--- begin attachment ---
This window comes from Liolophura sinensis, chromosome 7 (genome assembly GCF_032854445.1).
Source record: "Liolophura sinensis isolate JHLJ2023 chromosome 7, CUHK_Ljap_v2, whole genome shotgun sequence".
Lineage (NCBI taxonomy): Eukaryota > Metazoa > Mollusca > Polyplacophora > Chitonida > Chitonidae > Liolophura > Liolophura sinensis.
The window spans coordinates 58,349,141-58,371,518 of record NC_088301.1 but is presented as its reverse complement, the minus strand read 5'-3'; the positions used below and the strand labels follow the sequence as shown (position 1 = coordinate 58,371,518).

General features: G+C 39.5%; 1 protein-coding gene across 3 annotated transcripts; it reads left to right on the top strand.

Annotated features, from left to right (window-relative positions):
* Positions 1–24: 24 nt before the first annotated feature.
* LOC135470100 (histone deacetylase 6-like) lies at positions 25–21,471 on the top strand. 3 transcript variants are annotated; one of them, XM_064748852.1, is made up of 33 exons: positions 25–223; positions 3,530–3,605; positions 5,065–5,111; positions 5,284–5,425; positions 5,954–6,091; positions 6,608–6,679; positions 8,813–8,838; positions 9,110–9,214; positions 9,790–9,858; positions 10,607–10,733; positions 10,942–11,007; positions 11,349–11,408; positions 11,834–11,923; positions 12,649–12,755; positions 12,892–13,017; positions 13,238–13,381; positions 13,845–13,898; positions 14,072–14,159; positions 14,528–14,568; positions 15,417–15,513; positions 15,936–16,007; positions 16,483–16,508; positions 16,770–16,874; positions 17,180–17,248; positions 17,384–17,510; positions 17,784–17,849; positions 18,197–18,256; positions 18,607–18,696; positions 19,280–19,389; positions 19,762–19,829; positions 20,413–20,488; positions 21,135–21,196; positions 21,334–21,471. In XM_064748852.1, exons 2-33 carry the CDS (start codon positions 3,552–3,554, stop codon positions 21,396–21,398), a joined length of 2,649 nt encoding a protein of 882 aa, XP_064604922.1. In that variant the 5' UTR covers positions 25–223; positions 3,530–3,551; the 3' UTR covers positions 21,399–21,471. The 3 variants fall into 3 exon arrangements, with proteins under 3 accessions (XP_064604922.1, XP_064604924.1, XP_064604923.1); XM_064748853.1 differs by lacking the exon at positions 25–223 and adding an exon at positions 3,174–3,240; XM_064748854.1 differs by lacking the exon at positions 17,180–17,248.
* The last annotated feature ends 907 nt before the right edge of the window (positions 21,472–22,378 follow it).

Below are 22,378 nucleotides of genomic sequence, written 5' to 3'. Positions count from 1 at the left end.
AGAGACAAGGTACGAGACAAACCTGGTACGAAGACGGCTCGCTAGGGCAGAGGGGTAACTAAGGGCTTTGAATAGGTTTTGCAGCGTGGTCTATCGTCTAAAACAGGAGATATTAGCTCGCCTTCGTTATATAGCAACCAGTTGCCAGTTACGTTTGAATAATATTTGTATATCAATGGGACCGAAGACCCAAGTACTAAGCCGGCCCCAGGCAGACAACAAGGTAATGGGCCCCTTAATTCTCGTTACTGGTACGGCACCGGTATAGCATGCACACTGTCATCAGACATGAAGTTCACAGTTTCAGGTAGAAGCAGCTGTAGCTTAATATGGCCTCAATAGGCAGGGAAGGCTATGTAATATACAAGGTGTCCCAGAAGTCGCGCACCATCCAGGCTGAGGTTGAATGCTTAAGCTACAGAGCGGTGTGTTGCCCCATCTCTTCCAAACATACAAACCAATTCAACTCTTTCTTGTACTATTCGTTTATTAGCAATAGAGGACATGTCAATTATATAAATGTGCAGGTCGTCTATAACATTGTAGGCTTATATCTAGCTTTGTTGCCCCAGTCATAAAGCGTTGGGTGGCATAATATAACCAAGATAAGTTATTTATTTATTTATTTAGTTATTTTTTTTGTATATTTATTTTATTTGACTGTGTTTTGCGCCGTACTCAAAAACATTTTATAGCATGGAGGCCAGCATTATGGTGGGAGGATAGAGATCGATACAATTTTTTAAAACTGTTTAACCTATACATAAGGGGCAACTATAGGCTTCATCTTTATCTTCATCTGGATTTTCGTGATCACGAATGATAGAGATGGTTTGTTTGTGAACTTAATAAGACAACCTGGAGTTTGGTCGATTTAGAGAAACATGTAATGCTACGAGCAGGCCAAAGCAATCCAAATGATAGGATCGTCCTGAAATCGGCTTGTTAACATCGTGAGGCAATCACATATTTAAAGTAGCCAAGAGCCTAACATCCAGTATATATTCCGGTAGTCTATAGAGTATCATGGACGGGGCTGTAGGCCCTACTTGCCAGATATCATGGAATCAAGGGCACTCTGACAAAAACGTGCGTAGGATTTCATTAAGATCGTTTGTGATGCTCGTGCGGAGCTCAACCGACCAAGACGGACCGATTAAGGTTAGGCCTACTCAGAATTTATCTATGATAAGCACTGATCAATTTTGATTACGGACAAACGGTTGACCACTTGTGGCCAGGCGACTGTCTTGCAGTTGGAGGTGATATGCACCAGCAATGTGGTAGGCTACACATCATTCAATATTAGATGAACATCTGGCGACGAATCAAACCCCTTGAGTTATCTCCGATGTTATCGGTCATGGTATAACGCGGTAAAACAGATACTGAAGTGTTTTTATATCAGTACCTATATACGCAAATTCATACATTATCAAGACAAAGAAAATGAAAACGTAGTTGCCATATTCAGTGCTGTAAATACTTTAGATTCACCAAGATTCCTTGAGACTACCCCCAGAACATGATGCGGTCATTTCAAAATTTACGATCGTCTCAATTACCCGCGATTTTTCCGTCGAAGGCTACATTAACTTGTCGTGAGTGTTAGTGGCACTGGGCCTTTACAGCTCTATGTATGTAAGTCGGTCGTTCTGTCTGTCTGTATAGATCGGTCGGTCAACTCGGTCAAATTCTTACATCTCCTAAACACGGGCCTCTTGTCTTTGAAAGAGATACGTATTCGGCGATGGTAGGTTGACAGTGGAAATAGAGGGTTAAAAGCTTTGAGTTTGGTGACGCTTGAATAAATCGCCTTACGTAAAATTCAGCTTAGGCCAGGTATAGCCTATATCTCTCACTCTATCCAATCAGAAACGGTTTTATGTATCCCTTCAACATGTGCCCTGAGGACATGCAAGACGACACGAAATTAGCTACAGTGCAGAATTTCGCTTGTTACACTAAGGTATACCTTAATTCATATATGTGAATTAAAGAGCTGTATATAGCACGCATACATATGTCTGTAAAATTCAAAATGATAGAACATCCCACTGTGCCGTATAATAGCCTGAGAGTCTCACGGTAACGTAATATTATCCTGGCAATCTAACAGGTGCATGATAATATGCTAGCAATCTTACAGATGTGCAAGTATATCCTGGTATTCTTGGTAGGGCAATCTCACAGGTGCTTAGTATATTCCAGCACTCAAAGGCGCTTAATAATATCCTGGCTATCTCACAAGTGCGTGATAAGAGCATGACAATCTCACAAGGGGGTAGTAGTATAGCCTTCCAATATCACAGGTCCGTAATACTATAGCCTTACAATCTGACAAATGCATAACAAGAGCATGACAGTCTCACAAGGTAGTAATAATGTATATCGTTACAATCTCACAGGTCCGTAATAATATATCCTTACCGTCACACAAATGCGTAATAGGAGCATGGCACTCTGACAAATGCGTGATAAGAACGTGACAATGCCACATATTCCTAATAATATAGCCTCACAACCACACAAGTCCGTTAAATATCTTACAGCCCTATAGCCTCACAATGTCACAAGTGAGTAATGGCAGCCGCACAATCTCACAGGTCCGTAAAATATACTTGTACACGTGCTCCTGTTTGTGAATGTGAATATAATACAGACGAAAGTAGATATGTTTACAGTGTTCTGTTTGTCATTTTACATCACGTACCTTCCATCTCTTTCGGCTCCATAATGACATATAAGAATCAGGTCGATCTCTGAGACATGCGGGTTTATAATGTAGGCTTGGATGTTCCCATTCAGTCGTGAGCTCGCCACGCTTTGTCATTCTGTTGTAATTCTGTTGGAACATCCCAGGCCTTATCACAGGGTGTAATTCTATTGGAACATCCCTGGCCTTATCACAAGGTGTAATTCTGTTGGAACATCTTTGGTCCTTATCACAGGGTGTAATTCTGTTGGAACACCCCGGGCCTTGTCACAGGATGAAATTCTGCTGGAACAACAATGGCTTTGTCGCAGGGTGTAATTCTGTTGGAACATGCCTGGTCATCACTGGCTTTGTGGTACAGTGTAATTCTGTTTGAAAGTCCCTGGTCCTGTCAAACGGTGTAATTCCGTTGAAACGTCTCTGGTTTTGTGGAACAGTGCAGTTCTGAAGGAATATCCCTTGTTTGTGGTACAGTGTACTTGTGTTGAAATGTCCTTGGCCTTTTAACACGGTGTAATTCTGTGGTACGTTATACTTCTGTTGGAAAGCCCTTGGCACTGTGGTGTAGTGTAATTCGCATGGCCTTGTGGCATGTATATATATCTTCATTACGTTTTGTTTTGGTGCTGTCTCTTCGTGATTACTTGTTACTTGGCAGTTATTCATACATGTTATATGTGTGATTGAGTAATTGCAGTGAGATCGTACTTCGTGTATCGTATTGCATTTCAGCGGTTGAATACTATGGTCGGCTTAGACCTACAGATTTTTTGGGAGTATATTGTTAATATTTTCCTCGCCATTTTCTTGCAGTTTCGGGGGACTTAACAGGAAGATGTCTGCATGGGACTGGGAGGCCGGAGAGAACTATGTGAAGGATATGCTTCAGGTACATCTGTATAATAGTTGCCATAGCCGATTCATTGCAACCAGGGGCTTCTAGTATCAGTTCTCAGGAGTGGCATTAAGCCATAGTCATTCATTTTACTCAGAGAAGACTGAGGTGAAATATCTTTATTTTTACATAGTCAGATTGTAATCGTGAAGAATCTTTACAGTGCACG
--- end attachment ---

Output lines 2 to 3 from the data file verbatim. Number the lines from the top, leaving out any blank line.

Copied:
Source record: "Liolophura sinensis isolate JHLJ2023 chromosome 7, CUHK_Ljap_v2, whole genome shotgun sequence".
Lineage (NCBI taxonomy): Eukaryota > Metazoa > Mollusca > Polyplacophora > Chitonida > Chitonidae > Liolophura > Liolophura sinensis.